CEO speech on International Day of Biodiversity: ‘the realisation’
On International Day of Biodiversity 2020, BirdLife CEO Patricia Zurita explains why a healthy planet should be a new human right.
On the International Day for Biological Diversity, we proclaim to the world that the solutions to our problems are found in nature. For a society that is so technologically advanced, it sounds like a radical idea, but really, it’s something fundamental that we all know, deep down.
As a virus borne from ‘the wilds’ grinds the gears of the economy – and people’s lives change overnight – the COVID-19 pandemic has become a pivotal moment of realisation for humanity.
Like migratory birds that fly across continents and see no country borders, people around the world are simultaneously realising that human health is completely connected to the health of nature – and that we’re all in this together.
This is something that indigenous communities have always known, modern ecologists have shown, but many others have forgotten.
As governments take drastic action to get a grip on the pandemic, save lives, and reignite economies, 2020 is also the year we all realised that transformative change in our society is possible – and urgent. And compared to the slow (and insufficient) global response to the climate and biodiversity crises, the current crisis shows that change can happen quickly – if there is the will.
The adoption of a new Global Biodiversity Framework has been understandably delayed, but the need for a transformative framework is greater than ever. We now need a Green Recovery that recognises the importance of nature, that tackles the climate and biodiversity crises simultaneously, and kick-starts an ambitious decade of systemic change that builds resilient economies, healthy communities and a thriving natural world.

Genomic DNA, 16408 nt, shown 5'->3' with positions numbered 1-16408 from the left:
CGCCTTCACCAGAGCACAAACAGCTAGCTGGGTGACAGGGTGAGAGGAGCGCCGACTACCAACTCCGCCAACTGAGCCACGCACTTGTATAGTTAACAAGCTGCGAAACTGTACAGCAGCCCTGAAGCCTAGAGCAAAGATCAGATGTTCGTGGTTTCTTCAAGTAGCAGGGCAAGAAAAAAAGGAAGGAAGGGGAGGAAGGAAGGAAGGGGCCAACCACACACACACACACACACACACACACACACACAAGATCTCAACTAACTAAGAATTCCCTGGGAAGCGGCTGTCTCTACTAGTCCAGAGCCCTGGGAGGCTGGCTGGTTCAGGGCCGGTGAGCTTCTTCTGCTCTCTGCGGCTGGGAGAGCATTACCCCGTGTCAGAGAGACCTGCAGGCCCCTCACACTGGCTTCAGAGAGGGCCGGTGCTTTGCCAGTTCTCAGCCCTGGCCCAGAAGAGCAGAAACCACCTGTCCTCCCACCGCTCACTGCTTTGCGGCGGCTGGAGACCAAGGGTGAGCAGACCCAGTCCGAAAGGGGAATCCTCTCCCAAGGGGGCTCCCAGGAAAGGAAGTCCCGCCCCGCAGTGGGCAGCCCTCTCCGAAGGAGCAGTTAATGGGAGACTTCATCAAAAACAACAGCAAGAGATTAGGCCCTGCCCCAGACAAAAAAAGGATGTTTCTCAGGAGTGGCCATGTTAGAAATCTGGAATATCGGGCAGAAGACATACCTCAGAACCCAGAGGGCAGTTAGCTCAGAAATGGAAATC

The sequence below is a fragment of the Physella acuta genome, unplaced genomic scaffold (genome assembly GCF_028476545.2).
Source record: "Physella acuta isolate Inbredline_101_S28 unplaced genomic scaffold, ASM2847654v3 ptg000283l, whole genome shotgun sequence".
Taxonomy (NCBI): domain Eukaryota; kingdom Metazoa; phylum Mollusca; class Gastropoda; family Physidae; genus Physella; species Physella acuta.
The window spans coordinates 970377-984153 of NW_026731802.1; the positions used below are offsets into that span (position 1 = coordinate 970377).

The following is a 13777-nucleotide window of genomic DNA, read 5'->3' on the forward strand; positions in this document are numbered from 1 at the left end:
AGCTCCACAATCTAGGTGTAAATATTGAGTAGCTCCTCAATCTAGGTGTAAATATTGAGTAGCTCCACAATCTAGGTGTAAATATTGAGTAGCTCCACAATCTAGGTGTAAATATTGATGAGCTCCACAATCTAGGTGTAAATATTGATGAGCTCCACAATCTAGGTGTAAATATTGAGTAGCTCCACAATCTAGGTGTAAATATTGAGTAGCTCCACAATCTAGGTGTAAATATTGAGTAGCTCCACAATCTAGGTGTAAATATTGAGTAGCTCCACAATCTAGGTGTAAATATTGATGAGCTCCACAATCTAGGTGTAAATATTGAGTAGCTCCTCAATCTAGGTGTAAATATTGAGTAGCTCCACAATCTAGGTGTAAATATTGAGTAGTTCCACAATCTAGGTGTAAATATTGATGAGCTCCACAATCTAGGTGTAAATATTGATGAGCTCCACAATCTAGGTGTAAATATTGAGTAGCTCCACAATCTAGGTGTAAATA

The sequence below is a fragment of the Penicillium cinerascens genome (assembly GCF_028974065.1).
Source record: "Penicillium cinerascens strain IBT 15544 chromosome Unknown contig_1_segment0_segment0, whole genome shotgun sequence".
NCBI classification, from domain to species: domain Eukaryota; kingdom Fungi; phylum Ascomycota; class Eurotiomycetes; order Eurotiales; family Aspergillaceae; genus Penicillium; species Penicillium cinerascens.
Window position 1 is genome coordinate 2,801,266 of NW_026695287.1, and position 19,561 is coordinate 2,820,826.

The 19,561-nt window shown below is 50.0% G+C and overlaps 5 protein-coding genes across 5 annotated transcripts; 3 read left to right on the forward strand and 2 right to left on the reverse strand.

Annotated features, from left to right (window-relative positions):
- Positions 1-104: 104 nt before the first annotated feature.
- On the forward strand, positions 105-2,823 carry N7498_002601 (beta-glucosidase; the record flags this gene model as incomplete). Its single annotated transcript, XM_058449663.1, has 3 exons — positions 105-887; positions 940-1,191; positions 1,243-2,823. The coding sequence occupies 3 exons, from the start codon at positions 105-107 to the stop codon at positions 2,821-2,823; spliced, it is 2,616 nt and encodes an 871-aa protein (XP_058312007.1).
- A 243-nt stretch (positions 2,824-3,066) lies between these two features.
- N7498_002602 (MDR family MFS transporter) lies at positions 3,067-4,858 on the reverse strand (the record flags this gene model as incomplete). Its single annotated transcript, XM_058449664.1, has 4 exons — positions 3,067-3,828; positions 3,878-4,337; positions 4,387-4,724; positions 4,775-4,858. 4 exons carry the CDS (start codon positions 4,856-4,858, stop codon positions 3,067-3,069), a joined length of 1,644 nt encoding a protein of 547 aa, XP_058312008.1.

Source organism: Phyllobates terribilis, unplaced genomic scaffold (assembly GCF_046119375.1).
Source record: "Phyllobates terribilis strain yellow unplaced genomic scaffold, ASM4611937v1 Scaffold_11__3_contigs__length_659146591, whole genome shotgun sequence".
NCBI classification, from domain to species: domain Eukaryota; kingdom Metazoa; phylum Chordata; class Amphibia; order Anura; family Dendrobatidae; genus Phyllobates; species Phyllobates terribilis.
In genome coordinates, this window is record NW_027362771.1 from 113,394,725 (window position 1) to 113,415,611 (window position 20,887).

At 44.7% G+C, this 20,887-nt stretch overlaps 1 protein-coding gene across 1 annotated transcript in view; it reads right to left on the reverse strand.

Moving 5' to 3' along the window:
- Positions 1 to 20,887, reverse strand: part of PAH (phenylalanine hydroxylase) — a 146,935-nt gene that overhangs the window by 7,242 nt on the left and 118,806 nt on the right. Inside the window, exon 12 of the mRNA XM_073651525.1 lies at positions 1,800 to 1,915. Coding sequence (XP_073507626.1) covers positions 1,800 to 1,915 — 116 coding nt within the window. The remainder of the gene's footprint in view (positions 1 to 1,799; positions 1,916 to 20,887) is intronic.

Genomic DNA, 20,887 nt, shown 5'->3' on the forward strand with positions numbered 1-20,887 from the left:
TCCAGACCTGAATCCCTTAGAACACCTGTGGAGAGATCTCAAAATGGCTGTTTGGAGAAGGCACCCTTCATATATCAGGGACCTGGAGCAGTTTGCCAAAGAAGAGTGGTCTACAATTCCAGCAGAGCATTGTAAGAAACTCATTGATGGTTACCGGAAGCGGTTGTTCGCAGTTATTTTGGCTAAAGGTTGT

The ground breaking Biodiversity and Farm to Fork strategies proposed by the European Commission are an encouraging sign that decision makers at the highest levels are finally ready to address the multiple global crisis that threatens our future. They also represent a coherent and comprehensive plan of action that deserves serious consideration across the world.
But we need more, across the world and faster. Perhaps the way forward is by enshrining a new human right into the Universal Declaration on Human Rights? A universal right to a healthy natural environment, guaranteed by public policies and governed by sustainability, science, and traditional indigenous knowledge.
Just as the original Declaration was forged from the ashes of humanity’s last global crisis, World War 2, we can emerge from today’s crisis with a symbolic and decisive political change. One that shows to the world that our solutions are in nature, and that change must happen, fast.
Watch the speech below